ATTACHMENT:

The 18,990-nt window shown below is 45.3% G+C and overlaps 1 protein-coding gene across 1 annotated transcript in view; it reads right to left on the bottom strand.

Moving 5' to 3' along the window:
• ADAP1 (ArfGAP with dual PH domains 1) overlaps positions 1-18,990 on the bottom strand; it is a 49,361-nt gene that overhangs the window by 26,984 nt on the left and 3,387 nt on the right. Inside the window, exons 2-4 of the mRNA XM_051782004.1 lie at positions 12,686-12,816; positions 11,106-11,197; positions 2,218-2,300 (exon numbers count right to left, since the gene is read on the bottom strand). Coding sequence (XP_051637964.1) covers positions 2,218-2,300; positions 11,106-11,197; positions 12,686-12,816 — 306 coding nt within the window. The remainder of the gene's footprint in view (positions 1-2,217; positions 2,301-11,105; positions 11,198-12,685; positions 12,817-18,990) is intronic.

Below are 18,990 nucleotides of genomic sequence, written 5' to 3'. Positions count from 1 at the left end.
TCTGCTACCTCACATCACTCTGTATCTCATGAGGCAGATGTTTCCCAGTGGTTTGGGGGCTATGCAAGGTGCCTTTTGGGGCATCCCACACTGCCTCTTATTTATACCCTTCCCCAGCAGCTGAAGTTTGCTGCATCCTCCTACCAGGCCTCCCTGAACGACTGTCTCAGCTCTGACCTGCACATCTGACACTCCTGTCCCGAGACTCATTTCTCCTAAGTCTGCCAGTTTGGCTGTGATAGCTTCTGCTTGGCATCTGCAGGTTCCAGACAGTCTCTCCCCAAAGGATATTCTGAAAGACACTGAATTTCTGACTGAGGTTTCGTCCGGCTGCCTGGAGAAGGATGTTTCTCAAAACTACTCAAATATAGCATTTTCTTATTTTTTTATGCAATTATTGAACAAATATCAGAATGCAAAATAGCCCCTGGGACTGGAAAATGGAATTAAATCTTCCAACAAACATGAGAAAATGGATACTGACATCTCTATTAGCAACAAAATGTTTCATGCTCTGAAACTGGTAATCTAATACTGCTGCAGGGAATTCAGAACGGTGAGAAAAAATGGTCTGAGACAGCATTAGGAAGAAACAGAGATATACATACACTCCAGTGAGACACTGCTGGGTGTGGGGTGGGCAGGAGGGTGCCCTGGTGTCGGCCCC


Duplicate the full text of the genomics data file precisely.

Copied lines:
The 18,990-nt window shown below is 45.3% G+C and overlaps 1 protein-coding gene across 1 annotated transcript in view; it reads right to left on the bottom strand.

Moving 5' to 3' along the window:
• ADAP1 (ArfGAP with dual PH domains 1) overlaps positions 1-18,990 on the bottom strand; it is a 49,361-nt gene that overhangs the window by 26,984 nt on the left and 3,387 nt on the right. Inside the window, exons 2-4 of the mRNA XM_051782004.1 lie at positions 12,686-12,816; positions 11,106-11,197; positions 2,218-2,300 (exon numbers count right to left, since the gene is read on the bottom strand). Coding sequence (XP_051637964.1) covers positions 2,218-2,300; positions 11,106-11,197; positions 12,686-12,816 — 306 coding nt within the window. The remainder of the gene's footprint in view (positions 1-2,217; positions 2,301-11,105; positions 11,198-12,685; positions 12,817-18,990) is intronic.

Below are 18,990 nucleotides of genomic sequence, written 5' to 3'. Positions count from 1 at the left end.
TCTGCTACCTCACATCACTCTGTATCTCATGAGGCAGATGTTTCCCAGTGGTTTGGGGGCTATGCAAGGTGCCTTTTGGGGCATCCCACACTGCCTCTTATTTATACCCTTCCCCAGCAGCTGAAGTTTGCTGCATCCTCCTACCAGGCCTCCCTGAACGACTGTCTCAGCTCTGACCTGCACATCTGACACTCCTGTCCCGAGACTCATTTCTCCTAAGTCTGCCAGTTTGGCTGTGATAGCTTCTGCTTGGCATCTGCAGGTTCCAGACAGTCTCTCCCCAAAGGATATTCTGAAAGACACTGAATTTCTGACTGAGGTTTCGTCCGGCTGCCTGGAGAAGGATGTTTCTCAAAACTACTCAAATATAGCATTTTCTTATTTTTTTATGCAATTATTGAACAAATATCAGAATGCAAAATAGCCCCTGGGACTGGAAAATGGAATTAAATCTTCCAACAAACATGAGAAAATGGATACTGACATCTCTATTAGCAACAAAATGTTTCATGCTCTGAAACTGGTAATCTAATACTGCTGCAGGGAATTCAGAACGGTGAGAAAAAATGGTCTGAGACAGCATTAGGAAGAAACAGAGATATACATACACTCCAGTGAGACACTGCTGGGTGTGGGGTGGGCAGGAGGGTGCCCTGGTGTCGGCCCC